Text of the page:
Brady dropped the telephone and ran into the bedroom. He saw defendant on the floor near the closet with his elbows extended perpendicular to his body and they were moving very rapidly. Eventually realizing that defendant was attacking his wife, Brady, who is 6 feet 7 inches tall, tried to pull the defendant away, but he was unable to do so. Brady then ran to the front door and yelled to the movers for help. He returned to the bedroom and tried to pull defendant away by the shoulders but was again unsuccessful. Brady then took a case containing phonograph records and hit defendant on the head with it. When this had no effect, Brady left the room and called the police.
The movers, Keith Mordue and William Vogel, Jr., testified that they were outside in the truck when they heard a woman's screams coming from inside the house. Brady then came outside and told them, "He is killing her." Mordue ran into the bedroom and saw Mary Fierer leaning against the back of the closet and defendant leaning against her and stabbing her. Mordue tried to pull defendant away by his belt but he could not do so. Defendant did not say anything or even seem to realize that anyone else was present. Mordue then got a baseball bat from Vogel and returned to the bedroom with Vogel. They saw Mary on the ground with her head in the closet and her legs outside the closet and the defendant on top of her. Mordue told defendant to stop but he did not respond. Mordue then raised the bat over his head and brought it down hard onto defendant's right shoulder or collar bone. Defendant did not cry out in pain or grab his shoulder. He merely turned and stared at Mordue. As Mordue ran out of the room, he shouted that the police had arrived, but this also had no effect on the defendant. The movers then left the house to contact the police.
Morton police officers Mart Tatum and David Frank testified that they were the first policemen at the scene. They found defendant lying on top of his wife's body. They asked the defendant to get up but he did not move. The officers helped defendant to his feet and took him into the hallway. Defendant was told to lie down on his stomach and he did so. Defendant was asked his name but did not respond, nor did he respond to any other questions.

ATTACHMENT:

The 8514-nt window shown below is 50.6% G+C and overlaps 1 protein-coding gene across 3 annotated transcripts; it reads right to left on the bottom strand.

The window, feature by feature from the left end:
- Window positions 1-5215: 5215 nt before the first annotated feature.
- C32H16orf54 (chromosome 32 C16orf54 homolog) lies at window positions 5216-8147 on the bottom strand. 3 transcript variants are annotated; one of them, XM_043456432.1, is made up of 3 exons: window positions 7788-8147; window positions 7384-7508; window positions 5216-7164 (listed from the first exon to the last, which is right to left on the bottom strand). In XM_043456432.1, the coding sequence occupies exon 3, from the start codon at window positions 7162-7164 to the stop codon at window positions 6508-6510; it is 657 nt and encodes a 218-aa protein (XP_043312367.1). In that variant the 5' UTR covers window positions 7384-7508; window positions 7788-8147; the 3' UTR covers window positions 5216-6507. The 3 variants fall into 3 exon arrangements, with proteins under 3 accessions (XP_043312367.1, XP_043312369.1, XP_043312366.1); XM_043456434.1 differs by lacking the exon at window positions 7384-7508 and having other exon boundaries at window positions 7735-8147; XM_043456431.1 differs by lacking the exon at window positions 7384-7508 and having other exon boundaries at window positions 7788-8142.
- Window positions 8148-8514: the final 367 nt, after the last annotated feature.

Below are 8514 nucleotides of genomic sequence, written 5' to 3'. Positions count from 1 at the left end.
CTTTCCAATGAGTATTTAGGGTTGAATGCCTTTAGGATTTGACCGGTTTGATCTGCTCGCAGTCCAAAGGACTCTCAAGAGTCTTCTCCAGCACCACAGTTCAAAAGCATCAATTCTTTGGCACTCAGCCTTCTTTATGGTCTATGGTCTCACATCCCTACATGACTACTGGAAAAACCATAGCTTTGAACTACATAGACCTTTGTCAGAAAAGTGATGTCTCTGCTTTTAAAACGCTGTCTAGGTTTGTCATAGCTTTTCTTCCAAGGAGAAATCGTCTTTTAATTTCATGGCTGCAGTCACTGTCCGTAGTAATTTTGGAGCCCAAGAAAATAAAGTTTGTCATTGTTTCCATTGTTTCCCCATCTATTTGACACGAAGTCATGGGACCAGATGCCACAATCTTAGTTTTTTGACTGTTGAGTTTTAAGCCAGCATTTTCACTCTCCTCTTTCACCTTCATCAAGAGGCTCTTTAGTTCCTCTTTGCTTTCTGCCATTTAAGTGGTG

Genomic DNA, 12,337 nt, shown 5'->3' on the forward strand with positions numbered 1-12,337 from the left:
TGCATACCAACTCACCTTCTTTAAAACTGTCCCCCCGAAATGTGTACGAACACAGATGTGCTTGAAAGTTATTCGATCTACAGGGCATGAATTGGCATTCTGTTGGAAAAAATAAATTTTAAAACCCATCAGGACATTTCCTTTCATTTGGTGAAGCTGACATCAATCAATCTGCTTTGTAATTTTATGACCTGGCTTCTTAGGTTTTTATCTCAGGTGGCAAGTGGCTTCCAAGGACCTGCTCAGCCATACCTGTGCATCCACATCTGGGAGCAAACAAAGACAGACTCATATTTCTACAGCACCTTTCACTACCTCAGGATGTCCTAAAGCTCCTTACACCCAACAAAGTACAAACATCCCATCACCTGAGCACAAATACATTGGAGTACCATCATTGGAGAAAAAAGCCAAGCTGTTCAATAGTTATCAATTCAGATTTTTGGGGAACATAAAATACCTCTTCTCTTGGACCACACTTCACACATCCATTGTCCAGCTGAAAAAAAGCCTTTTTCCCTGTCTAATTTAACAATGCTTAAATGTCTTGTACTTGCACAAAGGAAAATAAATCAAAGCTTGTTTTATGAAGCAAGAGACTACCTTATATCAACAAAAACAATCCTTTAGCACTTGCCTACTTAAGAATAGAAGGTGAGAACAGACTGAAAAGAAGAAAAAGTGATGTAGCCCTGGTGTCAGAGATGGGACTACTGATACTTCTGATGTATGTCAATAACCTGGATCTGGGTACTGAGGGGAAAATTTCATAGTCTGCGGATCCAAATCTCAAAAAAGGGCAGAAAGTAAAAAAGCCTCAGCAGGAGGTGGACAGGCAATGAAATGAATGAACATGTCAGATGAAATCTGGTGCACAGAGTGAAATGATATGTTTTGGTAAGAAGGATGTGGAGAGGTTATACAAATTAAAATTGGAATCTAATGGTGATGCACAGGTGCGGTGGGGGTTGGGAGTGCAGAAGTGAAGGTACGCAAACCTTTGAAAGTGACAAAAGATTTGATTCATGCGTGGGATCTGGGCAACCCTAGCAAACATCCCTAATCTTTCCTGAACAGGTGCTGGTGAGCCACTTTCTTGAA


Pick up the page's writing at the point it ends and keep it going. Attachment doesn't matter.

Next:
Dr. Grant Johnson testified that he performed the autopsy on Mary Fierer. A knife was embedded in her left chest and her body showed numerous stab wounds. She died from internal and external hemorrhaging resulting from the various wounds.
After the State rested, the defense called Daron Ray Perry, who testified that he was a member of the ambulance crew which reported to the Fierer residence on December 6, 1984. The defendant was disoriented and he did not respond to questions or to painful stimuli, nor did he react when an I.V. was inserted. Once inside the ambulance, defendant began saying, over and over in a high, squeaky voice, "Mary don't. My hands are cut. Mary, you stabbed me." Ambulance personnel Thomas Eaton and Robert Cloyd testified in rebuttal that defendant moved his head and eyes in response to words and sounds made in the ambulance. Eaton confirmed, however, that defendant kept repeating during the ride to the hospital, "Mary, don't do it. Put the knife down. Mary, please don't. My hand is cut, don't stab me, Mary."